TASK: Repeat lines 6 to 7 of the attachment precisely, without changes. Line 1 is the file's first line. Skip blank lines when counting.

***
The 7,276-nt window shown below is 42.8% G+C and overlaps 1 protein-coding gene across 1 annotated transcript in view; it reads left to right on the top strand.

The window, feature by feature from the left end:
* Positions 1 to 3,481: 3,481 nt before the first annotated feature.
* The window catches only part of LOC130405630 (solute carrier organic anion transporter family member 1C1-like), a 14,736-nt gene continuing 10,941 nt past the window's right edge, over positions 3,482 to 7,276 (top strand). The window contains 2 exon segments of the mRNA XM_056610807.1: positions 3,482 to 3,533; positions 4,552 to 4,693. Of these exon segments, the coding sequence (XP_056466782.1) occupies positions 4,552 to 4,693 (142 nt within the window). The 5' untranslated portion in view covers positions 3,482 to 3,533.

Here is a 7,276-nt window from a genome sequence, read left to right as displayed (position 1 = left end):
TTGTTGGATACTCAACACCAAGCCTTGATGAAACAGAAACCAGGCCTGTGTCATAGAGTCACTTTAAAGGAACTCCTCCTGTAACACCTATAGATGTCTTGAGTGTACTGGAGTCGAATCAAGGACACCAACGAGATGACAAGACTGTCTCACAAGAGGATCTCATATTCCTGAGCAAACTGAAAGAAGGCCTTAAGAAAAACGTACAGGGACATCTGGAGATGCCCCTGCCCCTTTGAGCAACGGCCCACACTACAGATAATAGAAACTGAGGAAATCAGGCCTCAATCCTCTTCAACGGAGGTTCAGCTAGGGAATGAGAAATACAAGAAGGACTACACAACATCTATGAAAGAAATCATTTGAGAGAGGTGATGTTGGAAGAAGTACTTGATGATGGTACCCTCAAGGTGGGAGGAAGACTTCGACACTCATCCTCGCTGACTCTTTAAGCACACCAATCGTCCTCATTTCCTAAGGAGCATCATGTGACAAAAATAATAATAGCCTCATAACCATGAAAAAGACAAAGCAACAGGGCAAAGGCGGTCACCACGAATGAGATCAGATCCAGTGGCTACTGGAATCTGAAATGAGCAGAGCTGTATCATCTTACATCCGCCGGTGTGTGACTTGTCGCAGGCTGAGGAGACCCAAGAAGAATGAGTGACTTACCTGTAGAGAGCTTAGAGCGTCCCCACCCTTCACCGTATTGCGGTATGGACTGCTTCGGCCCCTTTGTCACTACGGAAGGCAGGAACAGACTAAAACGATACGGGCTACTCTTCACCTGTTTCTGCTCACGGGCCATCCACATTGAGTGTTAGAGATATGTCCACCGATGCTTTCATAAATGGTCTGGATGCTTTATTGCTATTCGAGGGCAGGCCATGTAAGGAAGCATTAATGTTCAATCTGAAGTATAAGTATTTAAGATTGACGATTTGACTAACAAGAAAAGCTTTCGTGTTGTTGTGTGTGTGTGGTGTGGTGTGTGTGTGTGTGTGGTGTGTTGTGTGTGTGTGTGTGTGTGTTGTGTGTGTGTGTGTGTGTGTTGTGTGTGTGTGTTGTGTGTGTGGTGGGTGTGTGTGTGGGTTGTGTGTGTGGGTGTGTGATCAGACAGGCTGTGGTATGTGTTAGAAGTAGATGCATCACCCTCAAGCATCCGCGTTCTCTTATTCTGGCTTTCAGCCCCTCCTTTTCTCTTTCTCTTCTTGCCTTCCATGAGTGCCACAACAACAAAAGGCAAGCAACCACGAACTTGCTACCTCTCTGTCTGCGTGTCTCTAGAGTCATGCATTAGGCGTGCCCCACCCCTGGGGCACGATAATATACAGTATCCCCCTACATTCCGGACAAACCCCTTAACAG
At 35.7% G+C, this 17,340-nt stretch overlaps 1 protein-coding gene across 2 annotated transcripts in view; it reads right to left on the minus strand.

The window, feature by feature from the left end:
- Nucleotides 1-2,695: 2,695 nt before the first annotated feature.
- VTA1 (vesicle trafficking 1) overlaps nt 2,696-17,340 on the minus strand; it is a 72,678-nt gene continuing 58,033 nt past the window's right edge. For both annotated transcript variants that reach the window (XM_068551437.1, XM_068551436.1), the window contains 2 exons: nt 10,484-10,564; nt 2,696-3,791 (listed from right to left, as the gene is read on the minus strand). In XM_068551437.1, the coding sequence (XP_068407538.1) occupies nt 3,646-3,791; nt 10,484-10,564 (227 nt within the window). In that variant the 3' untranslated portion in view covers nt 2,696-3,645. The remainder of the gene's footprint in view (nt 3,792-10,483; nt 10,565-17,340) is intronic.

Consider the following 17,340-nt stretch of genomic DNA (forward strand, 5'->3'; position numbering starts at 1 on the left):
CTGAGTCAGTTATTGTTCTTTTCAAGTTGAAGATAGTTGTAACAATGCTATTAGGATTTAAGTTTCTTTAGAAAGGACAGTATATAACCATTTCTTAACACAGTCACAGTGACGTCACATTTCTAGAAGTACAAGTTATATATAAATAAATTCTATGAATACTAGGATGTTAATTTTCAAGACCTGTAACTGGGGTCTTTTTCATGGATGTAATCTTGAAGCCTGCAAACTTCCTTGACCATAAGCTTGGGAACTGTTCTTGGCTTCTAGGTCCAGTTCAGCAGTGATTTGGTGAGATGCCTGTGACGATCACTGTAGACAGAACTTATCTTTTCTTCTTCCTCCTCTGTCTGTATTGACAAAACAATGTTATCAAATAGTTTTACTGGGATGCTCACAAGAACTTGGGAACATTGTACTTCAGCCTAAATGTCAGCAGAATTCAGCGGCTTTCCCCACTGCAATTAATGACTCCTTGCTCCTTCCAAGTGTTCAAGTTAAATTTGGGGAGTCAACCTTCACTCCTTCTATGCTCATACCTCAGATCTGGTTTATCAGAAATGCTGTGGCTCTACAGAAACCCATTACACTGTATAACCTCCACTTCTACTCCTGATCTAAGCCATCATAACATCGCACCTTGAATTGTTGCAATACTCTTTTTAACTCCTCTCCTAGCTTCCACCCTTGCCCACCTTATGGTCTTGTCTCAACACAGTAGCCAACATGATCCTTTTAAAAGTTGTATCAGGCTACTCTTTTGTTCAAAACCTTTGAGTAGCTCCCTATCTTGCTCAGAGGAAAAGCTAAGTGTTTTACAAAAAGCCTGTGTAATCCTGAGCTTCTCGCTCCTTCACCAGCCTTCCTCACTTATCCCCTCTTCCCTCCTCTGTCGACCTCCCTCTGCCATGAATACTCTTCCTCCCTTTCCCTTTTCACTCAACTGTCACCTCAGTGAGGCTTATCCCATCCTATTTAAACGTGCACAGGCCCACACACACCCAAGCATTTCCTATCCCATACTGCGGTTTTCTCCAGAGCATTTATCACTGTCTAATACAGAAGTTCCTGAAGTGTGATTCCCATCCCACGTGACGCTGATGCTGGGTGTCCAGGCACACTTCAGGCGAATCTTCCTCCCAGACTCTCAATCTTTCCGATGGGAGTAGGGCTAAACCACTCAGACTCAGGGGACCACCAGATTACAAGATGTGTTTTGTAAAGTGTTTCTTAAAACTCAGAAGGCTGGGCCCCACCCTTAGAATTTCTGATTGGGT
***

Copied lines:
TTGTTGGATACTCAACACCAAGCCTTGATGAAACAGAAACCAGGCCTGTGTCATAGAGTCACTTTAAAGGAACTCCTCCTGTAACACCTATAGATGTCTTGAGTGTACTGGAGTCGAATCAAGGACACCAACGAGATGACAAGACTGTCTCACAAGAGGATCTCATATTCCTGAGCAAACTGAAAGAAGGCCTTAAGAAAAACGTACAGGGACATCTGGAGATGCCCCTGCCCCTTTGAGCAACGGCCCACACTACAGATAATAGAAACTGAGGAAATCAGGCCTCAATCCTCTTCAACGGAGGTTCAGCTAGGGAATGAGAAATACAAGAAGGACTACACAACATCTATGAAAGAAATCATTTGAGAGAGGTGATGTTGGAAGAAGTACTTGATGATGGTACCCTCAAGGTGGGAGGAAGACTTCGACACTCATCCTCGCTGACTCTTTAAGCACACCAATCGTCCTCATTTCCTAAGGAGCATCATGTGACAAAAATAATAATAGCCTCATAACCATGAAAAAGACAAAGCAACAGGGCAAAGGCGGTCACCACGAATGAGATCAGATCCAGTGGCTACTGGAATCTGAAATGAGCAGAGCTGTATCATCTTACATCCGCCGGTGTGTGACTTGTCGCAGGCTGAGGAGACCCAAGAAGAATGAGTGACTTACCTGTAGAGAGCTTAGAGCGTCCCCACCCTTCACCGTATTGCGGTATGGACTGCTTCGGCCCCTTTGTCACTACGGAAGGCAGGAACAGACTAAAACGATACGGGCTACTCTTCACCTGTTTCTGCTCACGGGCCATCCACATTGAGTGTTAGAGATATGTCCACCGATGCTTTCATAAATGGTCTGGATGCTTTATTGCTATTCGAGGGCAGGCCATGTAAGGAAGCATTAATGTTCAATCTGAAGTATAAGTATTTAAGATTGACGATTTGACTAACAAGAAAAGCTTTCGTGTTGTTGTGTGTGTGTGGTGTGGTGTGTGTGTGTGTGTGGTGTGTTGTGTGTGTGTGTGTGTGTGTTGTGTGTGTGTGTGTGTGTGTTGTGTGTGTGTGTTGTGTGTGTGGTGGGTGTGTGTGTGGGTTGTGTGTGTGGGTGTGTGATCAGACAGGCTGTGGTATGTGTTAGAAGTAGATGCATCACCCTCAAGCATCCGCGTTCTCTTATTCTGGCTTTCAGCCCCTCCTTTTCTCTTTCTCTTCTTGCCTTCCATGAGTGCCACAACAACAAAAGGCAAGCAACCACGAACTTGCTACCTCTCTGTCTGCGTGTCTCTAGAGTCATGCATTAGGCGTGCCCCACCCCTGGGGCACGATAATATACAGTATCCCCCTACATTCCGGACAAACCCCTTAACAG
At 35.7% G+C, this 17,340-nt stretch overlaps 1 protein-coding gene across 2 annotated transcripts in view; it reads right to left on the minus strand.